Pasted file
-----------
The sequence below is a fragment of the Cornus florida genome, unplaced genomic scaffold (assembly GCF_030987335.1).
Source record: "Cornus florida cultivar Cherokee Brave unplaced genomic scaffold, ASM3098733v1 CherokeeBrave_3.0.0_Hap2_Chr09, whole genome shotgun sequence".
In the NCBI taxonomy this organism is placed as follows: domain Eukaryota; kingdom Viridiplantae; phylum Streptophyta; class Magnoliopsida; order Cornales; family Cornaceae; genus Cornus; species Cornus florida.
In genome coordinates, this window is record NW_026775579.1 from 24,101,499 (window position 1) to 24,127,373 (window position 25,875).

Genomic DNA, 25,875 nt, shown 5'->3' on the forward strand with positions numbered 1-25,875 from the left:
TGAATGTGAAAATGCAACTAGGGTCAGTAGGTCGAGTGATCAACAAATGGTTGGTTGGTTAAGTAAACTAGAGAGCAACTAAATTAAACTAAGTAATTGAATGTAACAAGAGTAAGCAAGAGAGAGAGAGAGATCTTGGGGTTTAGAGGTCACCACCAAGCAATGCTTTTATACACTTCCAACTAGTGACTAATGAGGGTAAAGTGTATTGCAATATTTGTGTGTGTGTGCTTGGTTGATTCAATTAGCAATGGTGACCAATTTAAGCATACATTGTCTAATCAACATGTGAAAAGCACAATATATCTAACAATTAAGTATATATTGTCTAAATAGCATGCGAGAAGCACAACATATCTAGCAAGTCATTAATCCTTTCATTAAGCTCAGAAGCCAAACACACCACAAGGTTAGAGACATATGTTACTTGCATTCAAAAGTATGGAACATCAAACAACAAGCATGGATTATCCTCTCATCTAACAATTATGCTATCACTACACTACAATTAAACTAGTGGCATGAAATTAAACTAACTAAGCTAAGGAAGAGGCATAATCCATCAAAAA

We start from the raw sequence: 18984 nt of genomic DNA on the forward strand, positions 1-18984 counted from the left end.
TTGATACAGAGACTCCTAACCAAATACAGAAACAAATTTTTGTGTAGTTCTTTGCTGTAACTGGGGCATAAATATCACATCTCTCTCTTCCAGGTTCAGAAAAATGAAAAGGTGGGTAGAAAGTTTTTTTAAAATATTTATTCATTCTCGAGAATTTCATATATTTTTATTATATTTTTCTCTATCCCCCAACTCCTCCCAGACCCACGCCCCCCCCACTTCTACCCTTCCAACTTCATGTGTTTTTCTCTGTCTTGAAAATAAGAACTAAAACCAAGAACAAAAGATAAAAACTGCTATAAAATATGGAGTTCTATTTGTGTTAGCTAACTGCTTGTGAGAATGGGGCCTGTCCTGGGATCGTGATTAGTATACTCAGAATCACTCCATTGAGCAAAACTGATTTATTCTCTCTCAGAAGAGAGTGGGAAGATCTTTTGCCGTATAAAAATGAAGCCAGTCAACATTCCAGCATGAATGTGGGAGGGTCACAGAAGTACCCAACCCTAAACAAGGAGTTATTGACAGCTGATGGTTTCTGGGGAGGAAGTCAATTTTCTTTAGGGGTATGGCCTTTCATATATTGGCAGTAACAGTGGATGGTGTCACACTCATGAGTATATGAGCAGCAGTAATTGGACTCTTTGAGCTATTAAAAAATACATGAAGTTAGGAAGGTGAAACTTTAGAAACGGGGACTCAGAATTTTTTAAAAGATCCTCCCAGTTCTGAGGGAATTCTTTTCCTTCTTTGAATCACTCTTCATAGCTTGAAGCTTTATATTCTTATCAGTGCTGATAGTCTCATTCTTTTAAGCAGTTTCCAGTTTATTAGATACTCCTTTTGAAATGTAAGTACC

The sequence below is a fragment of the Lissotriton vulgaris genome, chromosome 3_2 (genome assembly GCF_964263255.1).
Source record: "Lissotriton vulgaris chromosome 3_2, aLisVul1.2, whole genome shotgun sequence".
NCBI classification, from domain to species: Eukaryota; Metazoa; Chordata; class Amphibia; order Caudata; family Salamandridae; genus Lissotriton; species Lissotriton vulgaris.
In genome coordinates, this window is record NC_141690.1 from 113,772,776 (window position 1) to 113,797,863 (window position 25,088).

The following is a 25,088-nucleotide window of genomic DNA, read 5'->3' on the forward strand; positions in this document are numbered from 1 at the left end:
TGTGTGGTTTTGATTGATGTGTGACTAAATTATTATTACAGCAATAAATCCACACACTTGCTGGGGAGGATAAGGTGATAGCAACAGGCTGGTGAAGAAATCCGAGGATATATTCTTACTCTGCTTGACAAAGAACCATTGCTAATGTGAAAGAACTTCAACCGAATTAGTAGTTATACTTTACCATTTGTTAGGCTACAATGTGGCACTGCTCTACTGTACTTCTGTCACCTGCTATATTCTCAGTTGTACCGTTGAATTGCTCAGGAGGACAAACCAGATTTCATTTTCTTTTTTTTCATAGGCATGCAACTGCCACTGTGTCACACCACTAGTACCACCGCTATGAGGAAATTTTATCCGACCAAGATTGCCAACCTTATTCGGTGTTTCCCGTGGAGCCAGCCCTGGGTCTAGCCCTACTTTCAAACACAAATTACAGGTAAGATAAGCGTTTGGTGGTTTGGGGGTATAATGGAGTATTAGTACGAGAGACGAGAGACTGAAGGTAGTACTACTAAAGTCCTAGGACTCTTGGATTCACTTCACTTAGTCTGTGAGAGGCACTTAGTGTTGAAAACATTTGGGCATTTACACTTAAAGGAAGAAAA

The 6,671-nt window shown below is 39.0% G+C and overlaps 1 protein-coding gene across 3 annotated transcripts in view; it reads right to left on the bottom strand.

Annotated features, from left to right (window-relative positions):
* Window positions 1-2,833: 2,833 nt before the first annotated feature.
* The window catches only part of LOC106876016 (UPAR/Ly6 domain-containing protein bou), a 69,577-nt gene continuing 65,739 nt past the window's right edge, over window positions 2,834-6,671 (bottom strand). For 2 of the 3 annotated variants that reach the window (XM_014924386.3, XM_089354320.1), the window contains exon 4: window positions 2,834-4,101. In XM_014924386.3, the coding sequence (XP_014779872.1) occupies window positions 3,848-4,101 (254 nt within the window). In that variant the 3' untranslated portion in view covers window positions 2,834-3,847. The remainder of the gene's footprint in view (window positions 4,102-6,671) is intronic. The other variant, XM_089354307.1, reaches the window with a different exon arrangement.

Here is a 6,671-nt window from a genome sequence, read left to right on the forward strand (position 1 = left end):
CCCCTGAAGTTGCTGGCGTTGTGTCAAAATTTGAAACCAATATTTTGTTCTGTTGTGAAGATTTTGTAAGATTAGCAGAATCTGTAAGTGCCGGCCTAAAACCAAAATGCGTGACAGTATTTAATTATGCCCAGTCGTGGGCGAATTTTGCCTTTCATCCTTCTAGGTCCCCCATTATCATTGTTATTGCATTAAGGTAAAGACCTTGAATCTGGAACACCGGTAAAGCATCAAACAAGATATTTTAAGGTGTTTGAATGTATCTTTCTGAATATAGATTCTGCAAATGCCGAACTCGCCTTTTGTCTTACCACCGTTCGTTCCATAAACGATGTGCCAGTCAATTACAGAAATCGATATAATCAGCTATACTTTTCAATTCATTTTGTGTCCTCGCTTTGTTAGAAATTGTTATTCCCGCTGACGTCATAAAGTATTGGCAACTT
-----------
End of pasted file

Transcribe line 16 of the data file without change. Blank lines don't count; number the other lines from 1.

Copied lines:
Annotated features, from left to right (window-relative positions):